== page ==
This is the jinxiest and most hubristic, fate-tempting opening thought, but as things seem to have settled into what I am now thinking of more as “late-COVID” times rather than “post-COVID” times, this feels like the right time to share some thoughts about what we are experiencing with students, teachers and parents who are simply not used to this much daily face-to-face (or rather mask-to-mask) human interaction. Whereas much of the chatter in the wider educational world this summer focused on concerns about academic gaps – how far behind academically might many children be due to a combination of lengthy pivots to distance learning and individual learning challenges in distance learning – and we at OJCS will know more as we prepare to return to standardized testing in the months ahead; what I want to focus on here, are socio-emotional gaps, which we are seeing, are real and are worthy of unpacking.
I’d wager that our school did as good a job as any in terms of navigating the multiple pivots between in-person, at-home and hyflex learning from March of 2020 up until today. I’ve written multiple blog posts (like this one) that goes into depth about the educational challenges and opportunities COVID has presented schools and how our school has adapted and responded. I wrote just one post that tried to deal with the socio-emotional impacts of COVID, focusing on what it means to be a “trauma-aware” school – knowing that for many of our students, teachers and families, that living through COVID is a kind of trauma that has obvious impacts on schooling. It is worth revisiting the key idea from that post to set the stage for what I want to share here:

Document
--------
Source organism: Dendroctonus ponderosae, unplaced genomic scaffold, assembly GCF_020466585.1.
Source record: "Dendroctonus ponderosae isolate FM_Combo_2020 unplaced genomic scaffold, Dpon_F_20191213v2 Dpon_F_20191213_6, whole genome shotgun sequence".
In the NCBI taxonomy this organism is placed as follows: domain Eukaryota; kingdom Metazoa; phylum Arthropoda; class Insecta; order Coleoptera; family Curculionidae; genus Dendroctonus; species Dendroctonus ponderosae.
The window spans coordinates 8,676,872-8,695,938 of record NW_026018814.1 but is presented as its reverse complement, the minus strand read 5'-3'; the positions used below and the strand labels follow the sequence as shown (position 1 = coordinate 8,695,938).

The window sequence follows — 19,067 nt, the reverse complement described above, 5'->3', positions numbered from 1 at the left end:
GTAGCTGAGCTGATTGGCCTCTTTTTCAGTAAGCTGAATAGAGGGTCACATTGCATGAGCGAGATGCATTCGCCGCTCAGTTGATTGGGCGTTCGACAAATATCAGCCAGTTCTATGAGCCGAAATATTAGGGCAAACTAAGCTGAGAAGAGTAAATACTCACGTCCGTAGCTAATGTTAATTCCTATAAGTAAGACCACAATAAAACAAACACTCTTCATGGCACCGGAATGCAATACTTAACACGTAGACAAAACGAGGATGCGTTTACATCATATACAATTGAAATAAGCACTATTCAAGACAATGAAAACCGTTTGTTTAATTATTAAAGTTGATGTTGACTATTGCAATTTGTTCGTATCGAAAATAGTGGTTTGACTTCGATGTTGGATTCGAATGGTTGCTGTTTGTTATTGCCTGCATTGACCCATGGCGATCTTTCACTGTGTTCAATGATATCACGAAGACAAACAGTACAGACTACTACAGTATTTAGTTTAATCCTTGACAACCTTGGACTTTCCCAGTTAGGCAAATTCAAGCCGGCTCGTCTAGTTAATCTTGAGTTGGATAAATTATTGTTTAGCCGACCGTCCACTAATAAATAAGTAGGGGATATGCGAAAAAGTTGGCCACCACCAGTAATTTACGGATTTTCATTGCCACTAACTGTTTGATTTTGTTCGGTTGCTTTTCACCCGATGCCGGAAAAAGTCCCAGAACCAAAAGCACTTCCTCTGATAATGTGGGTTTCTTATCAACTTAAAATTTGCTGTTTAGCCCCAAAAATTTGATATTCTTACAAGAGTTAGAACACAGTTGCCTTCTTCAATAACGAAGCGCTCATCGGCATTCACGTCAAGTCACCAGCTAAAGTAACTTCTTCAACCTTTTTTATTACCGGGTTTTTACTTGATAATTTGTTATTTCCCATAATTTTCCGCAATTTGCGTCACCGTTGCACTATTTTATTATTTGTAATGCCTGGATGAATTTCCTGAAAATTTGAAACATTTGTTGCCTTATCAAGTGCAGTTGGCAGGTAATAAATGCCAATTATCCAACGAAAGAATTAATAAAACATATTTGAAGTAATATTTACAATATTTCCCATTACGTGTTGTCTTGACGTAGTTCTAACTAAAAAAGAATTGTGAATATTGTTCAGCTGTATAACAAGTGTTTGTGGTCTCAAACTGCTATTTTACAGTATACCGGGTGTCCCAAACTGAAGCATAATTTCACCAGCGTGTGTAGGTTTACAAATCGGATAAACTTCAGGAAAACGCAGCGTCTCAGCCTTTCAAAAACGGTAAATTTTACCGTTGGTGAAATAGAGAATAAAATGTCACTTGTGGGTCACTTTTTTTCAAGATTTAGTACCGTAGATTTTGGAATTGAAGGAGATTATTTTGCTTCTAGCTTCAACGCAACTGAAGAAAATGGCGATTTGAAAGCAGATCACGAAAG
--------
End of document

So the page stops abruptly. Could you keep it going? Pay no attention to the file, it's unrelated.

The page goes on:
Classic Trauma Reactions
Engagement dissociation ←→ vigilance
Control passive ←→ urgent
Empowerment victimized ←→ hyper-resilient
Emotion withdrawn ←→ hyper-arousal
Patterning amnesia ←→ recall & repeat
I see these responses all around me, all the time. I see it in the normally vivacious student who is unusually withdrawn. I see it in the normally laid back parent who has grown helicopter wings. I see it in the normally contained teacher for whom everything is now on fire. I see all the reverses as well. I see different reactions from different people at different times in the face of different circumstances. I see it in the parking lot and I see it in emails and I see it on social media. And I most definitely see it in myself.
Whether we consider ourselves to still be in the trauma of late-COVID or whether we consider ourselves to be in the post-trauma of post-COVID, the impact of COVID and the trauma it created is both real and ongoing. And my various claims of “I see it…” from when I wrote that post last year, carried forward into this one. What I want to do here is name a few that feel the most urgent, believing that naming something is a great first step towards meaningfully addressing it.
The New Teacher Gap